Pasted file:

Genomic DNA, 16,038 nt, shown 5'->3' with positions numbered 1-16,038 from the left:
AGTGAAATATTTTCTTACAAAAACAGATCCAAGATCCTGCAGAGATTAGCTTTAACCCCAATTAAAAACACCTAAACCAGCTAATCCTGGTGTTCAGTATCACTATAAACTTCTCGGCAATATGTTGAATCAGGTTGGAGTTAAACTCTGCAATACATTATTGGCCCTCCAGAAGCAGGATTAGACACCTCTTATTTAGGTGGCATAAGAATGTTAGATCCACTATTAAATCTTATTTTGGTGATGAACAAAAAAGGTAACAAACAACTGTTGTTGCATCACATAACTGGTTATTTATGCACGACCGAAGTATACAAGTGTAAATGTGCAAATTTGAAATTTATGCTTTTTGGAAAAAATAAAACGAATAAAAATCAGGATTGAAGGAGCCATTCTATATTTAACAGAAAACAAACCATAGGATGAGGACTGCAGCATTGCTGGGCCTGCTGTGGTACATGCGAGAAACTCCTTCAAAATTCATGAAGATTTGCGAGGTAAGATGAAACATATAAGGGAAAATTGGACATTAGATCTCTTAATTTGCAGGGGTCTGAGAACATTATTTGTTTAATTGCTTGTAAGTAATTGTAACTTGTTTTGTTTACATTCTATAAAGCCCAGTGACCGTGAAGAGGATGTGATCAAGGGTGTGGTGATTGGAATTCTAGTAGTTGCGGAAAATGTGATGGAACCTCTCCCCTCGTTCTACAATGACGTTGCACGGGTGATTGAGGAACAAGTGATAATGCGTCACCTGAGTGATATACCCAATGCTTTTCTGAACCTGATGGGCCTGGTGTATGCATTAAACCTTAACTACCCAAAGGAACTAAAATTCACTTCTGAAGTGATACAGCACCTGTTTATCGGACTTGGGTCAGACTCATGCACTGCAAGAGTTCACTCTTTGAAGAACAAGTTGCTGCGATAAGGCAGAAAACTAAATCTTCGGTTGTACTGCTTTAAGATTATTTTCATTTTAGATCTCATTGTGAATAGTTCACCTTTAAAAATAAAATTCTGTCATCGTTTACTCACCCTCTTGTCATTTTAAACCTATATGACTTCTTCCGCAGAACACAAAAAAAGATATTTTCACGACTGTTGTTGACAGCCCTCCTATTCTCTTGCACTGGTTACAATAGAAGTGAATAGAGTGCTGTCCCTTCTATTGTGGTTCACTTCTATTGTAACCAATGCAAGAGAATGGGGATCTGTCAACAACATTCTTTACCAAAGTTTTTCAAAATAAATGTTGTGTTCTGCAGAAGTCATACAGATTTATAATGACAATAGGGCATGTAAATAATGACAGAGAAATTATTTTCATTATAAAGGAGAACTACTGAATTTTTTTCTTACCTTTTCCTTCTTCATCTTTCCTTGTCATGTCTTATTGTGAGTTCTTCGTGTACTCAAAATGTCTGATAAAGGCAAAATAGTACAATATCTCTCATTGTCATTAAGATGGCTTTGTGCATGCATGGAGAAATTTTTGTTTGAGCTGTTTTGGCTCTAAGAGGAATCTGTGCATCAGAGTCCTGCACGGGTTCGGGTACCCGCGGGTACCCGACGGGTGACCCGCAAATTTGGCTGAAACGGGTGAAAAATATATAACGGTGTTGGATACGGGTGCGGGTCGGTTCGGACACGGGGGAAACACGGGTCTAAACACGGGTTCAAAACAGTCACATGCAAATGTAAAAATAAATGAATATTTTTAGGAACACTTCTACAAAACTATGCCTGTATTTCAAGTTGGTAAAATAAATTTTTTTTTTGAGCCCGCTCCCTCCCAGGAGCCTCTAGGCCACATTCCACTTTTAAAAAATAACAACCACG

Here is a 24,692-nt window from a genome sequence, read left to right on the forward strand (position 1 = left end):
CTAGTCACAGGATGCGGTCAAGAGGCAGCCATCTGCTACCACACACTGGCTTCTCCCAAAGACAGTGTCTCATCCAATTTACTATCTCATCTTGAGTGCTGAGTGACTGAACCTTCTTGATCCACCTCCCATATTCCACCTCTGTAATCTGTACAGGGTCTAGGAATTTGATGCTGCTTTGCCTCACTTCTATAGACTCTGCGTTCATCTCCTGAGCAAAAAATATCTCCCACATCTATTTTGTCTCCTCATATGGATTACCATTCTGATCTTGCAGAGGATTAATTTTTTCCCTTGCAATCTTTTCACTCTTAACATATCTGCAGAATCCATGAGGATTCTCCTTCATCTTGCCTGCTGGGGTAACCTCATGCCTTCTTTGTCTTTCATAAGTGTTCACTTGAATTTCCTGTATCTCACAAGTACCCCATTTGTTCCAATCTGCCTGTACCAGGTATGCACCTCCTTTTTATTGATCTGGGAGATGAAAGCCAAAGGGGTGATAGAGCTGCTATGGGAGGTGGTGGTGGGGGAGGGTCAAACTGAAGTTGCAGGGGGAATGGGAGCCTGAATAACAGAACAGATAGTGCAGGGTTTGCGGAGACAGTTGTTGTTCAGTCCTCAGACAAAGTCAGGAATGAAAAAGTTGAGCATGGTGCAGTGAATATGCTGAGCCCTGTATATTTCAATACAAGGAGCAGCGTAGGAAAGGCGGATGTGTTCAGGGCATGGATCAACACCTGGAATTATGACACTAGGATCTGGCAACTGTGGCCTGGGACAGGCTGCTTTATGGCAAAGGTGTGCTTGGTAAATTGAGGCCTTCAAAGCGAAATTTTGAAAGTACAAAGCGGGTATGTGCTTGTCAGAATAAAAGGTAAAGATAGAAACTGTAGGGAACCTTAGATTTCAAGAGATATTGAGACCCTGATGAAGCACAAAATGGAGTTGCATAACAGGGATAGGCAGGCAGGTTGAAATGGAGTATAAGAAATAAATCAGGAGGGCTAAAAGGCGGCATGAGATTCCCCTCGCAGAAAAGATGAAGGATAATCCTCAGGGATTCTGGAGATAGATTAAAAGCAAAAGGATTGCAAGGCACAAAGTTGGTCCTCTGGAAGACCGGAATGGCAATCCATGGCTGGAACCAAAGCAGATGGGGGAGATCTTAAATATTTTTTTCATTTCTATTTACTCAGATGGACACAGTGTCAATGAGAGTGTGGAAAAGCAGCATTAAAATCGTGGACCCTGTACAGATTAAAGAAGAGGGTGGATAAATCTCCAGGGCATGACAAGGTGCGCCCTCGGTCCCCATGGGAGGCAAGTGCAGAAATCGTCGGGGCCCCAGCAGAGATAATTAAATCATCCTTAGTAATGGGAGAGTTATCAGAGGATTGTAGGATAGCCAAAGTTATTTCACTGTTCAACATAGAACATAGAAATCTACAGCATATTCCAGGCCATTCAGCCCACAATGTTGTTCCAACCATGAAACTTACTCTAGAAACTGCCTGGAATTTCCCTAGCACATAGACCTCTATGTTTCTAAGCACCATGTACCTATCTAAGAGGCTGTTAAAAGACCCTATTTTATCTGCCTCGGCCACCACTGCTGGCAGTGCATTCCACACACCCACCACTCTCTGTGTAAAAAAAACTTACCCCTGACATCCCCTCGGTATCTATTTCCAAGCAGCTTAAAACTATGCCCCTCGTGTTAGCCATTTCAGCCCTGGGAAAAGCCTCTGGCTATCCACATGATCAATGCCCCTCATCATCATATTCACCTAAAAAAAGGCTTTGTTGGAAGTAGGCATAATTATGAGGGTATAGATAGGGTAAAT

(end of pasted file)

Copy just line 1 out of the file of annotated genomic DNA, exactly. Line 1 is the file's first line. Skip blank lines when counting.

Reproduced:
Genomic DNA, 16,038 nt, shown 5'->3' with positions numbered 1-16,038 from the left: